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Invisible Cost Could Go Higher

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By Lowell L. Kalapa

Last week we examined the appropriate relationship between a user tax or fee and the programs or services for which they are collected.
In the area of transportation, it was noted that in many cases there is a direct relationship between the fee or tax charged and the beneficiaries. In the case of highways, the highway user fee and taxes like the fuel and weight tax and the vehicle registration fee match the use of the roads with the cost of the repairs they will need. That is fine and dandy if lawmakers would keep their sticky fingers out of the pot.
As we have learned, over the past eight years state lawmakers have raided the state highway fund to the tune of more than $150 million. Those highway user paid dollars went to fund general fund programs like education, prisons, and state parks. Meanwhile state highways have fallen into disrepair and new construction has been delayed. This is certainly not what Hawaii drivers dutifully paid high gas prices and larger and larger annual vehicle registration fees for over the past eight years that the highway fund has been raided.
Another looming issue of the appropriateness of a fee or charge is the wharfage and docking fees currently paid by all ships which pull into Hawaii’s harbors. Currently, those ships pay the same fee schedule prescribed for the type of ship and usage and length of usage and ships generally have access to any and every wharf or dock in the state harbor system.
However, with the advent of regular passenger cruise ship activity, advocates are calling for docks and terminals that would be designed exclusively for this use. The same argument will probably be made for the proposed interisland super ferry as it would need a staging area and ramps to accommodate motor vehicles using the ferry to go from island to island.
Since the docks and terminals would be located within the state harbors, the assumption is that they would be paid for out of the wharfage and docking revenues. The problem with this is that the current fee structure barely covers the needed repairs and maintenance of what is there now. Thus, it would appear that wharfage and docking rates would have to be increased.
One has to ask whether or not this is fair in that if these terminals are for the exclusive use of passenger cruise ships or for the interisland ferry, should other users of the state’s harbors be asked to pay for these facilities which they cannot use? For example, a ship bringing cargo into the state would not be able to unload its cargo at a passenger terminal because the facility would be specifically designed for a passenger cruise ship. Yet if the wharfage and docking fees are increased across the board, the cost of constructing that passenger terminal would be passed on to all users of the state harbors.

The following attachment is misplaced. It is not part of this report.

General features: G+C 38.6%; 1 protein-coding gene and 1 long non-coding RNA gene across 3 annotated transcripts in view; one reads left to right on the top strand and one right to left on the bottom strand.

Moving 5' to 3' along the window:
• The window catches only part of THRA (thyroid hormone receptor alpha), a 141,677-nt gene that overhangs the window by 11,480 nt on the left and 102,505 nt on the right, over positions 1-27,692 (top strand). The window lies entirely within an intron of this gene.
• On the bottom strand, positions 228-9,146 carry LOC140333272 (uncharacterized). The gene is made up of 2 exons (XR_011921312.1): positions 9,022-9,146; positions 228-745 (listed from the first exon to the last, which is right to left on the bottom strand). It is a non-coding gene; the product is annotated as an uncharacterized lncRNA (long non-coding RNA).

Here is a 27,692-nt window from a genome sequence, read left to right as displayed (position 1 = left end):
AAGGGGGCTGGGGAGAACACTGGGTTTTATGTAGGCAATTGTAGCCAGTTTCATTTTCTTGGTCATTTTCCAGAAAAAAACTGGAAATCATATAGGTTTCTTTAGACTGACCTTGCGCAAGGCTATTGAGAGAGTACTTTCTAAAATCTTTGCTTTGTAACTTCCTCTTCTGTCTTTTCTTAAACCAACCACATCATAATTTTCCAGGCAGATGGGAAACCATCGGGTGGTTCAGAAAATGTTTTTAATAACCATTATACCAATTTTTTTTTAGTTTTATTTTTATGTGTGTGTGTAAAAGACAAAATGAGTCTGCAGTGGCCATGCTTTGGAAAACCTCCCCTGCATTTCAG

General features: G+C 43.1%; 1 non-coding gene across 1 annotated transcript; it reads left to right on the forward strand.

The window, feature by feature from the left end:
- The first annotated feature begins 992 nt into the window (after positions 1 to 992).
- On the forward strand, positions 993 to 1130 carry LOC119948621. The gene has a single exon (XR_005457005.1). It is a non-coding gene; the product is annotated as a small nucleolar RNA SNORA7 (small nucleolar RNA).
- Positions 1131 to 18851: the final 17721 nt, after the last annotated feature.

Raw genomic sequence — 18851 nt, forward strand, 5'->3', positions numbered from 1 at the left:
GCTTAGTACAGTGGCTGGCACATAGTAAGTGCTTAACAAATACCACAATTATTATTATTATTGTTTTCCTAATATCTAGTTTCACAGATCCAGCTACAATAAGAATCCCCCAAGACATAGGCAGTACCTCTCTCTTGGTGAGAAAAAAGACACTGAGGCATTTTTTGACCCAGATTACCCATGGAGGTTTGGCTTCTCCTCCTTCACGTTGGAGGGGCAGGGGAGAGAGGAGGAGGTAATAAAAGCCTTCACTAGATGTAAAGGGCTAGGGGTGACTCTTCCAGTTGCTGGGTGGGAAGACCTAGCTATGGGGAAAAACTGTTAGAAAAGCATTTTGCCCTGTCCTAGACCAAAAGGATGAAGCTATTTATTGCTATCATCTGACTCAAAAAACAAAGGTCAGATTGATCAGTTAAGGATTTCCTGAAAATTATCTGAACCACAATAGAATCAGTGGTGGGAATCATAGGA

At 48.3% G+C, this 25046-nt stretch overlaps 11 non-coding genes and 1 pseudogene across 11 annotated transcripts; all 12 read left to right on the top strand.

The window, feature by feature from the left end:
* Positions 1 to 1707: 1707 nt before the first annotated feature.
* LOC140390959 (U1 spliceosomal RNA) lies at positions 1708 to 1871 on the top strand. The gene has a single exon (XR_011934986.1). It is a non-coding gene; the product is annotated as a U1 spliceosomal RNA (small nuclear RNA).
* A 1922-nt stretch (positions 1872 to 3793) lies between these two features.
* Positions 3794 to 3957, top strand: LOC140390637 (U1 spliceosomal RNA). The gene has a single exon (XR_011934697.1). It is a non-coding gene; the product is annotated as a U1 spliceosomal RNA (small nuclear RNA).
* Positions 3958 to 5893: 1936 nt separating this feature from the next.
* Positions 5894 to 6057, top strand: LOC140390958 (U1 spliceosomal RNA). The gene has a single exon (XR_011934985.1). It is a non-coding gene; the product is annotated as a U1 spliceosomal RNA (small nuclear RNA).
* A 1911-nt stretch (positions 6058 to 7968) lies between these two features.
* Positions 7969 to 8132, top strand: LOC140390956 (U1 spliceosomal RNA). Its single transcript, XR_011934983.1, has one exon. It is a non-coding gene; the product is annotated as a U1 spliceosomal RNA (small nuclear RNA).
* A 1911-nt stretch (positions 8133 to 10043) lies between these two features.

Why should this matter to you the taxpayer? Remember that nearly everything we consume comes through the portals of the state harbors. An increase in docking and wharfage fees will be passed along to all consumers in the price of a bag of rice or a roll of toilet paper. Thus, unless residents embark or disembark from a passenger ship in any one of the state harbors, there is no user-beneficiary relationship.
Prices of all commodities brought into the state through the state harbors will have to be increased, but instead of being acknowledged that it is an increase in the wharfage and docking fees, the blame will be placed on the retailer or the developer of the house built with materials that arrive on the state’s docks.
A more accountable alternative is to impose a fee unique to passenger cruise ship passengers that would be included in the price of the cruise. Such a fee would have a direct relationship to the benefits enjoyed by the passenger getting on or off the cruise ship at these dedicated terminal facilities. The amount of the fee could be easily calculated based on the projected cost of building and maintaining the facilities and a separate fund could be established to insure that the revenues from the dedicated fee are used exclusively for the passenger cruise ship facilities.
To use the current system of docking and wharfage fees to build a facility that will only benefit passenger cruise ships not only violates the accountability relationship, but shifts the burden of the fee to taxpayers who may never use that facility.

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